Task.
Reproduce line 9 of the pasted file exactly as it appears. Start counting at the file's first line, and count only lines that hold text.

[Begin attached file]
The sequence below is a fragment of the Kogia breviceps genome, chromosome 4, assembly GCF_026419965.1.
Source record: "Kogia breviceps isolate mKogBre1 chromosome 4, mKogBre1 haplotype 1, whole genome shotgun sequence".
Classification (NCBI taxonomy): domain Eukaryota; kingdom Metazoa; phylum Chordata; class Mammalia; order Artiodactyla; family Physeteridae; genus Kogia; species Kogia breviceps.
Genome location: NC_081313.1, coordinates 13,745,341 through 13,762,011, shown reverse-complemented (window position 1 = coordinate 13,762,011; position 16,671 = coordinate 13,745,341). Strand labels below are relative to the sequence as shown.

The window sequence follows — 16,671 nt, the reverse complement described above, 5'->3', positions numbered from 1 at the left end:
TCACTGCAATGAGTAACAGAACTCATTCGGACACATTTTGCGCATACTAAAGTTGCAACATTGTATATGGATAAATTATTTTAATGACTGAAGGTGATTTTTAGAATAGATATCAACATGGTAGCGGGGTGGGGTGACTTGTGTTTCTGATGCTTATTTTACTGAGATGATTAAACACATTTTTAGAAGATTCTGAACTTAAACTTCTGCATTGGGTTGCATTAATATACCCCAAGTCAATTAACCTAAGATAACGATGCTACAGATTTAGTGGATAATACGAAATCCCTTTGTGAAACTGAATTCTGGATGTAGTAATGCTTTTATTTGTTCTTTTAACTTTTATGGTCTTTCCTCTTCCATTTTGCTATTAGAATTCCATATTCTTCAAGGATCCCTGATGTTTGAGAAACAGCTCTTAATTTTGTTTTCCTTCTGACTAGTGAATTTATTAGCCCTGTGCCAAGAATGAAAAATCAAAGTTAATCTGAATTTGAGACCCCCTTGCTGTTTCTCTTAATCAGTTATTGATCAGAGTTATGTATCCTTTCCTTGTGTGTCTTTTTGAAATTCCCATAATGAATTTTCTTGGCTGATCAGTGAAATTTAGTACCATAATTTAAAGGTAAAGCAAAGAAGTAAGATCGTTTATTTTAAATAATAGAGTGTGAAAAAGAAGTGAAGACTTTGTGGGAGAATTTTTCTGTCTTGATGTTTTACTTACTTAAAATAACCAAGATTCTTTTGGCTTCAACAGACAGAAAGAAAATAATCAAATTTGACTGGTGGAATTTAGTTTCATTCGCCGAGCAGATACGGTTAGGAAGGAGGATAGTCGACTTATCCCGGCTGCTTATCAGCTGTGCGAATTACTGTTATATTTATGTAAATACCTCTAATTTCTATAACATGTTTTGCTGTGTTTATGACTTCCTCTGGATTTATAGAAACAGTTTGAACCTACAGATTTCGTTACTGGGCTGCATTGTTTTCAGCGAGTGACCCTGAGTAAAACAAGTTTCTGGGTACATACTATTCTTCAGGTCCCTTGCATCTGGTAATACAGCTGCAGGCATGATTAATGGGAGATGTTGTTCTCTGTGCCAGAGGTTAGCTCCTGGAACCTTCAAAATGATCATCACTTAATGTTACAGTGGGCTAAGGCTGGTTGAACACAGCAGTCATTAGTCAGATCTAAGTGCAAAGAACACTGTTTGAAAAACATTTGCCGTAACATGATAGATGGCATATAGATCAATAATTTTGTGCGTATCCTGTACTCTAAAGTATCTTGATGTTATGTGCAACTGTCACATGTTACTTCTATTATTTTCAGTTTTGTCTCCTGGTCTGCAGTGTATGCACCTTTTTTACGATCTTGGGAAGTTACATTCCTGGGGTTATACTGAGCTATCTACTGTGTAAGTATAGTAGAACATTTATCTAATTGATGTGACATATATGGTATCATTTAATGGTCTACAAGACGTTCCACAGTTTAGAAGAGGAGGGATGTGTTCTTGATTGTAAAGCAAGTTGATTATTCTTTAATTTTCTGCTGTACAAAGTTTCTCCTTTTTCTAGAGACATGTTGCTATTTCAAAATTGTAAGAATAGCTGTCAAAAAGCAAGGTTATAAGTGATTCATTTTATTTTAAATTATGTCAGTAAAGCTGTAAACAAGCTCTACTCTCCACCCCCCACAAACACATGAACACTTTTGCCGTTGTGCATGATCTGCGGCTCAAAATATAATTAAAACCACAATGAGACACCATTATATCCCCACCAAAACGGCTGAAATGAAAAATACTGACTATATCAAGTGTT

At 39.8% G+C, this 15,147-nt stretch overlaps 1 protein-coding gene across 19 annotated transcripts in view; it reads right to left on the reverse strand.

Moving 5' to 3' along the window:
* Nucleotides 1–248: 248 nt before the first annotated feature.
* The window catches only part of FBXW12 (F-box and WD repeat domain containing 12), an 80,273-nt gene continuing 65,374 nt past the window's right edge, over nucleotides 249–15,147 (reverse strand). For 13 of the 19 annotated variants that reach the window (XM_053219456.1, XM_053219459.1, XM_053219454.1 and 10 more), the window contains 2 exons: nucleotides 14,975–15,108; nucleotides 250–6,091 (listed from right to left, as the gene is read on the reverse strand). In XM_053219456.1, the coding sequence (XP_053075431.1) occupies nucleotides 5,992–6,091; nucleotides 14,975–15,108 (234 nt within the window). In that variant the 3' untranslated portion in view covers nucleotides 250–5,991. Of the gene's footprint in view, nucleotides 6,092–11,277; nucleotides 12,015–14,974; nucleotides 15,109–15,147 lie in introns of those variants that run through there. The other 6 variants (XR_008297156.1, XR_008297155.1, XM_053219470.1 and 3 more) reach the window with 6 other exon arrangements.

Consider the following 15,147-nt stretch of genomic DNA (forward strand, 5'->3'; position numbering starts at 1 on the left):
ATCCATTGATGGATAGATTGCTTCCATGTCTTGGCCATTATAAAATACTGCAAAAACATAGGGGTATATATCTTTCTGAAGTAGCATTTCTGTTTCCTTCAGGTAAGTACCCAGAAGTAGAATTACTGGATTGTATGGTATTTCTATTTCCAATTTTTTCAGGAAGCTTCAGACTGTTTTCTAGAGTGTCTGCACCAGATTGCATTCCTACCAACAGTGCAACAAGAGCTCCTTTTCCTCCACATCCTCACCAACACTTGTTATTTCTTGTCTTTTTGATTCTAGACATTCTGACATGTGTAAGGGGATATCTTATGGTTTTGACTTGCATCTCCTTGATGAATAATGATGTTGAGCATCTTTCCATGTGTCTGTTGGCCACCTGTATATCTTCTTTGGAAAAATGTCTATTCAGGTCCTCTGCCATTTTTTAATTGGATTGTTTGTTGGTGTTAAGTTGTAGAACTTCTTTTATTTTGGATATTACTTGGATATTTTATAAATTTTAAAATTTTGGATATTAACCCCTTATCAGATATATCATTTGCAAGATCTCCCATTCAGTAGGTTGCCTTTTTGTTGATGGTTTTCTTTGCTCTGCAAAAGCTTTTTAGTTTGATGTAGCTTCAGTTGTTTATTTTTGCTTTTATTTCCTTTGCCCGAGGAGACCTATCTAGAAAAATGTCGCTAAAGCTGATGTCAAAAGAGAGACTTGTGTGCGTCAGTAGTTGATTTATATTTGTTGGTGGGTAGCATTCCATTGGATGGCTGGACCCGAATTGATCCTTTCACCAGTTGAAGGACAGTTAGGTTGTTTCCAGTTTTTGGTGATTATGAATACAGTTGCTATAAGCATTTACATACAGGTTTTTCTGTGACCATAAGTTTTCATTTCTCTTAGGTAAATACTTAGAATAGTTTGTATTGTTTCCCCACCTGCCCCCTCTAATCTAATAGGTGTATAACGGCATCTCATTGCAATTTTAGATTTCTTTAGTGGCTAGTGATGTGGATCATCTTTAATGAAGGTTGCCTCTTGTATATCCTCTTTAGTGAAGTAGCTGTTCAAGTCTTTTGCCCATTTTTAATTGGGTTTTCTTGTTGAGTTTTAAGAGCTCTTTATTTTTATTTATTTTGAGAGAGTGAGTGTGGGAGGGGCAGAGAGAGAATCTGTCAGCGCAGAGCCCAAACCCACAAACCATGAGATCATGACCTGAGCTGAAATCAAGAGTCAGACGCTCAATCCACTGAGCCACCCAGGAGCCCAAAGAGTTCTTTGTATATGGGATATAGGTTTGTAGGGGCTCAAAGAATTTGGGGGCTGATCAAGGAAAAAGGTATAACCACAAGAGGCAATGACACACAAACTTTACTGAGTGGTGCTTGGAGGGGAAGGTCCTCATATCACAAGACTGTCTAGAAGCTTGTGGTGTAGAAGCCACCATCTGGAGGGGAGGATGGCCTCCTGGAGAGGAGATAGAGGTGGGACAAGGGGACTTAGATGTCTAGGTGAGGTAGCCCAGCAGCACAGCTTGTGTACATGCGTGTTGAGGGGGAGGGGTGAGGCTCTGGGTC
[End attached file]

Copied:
* Nucleotides 1–248: 248 nt before the first annotated feature.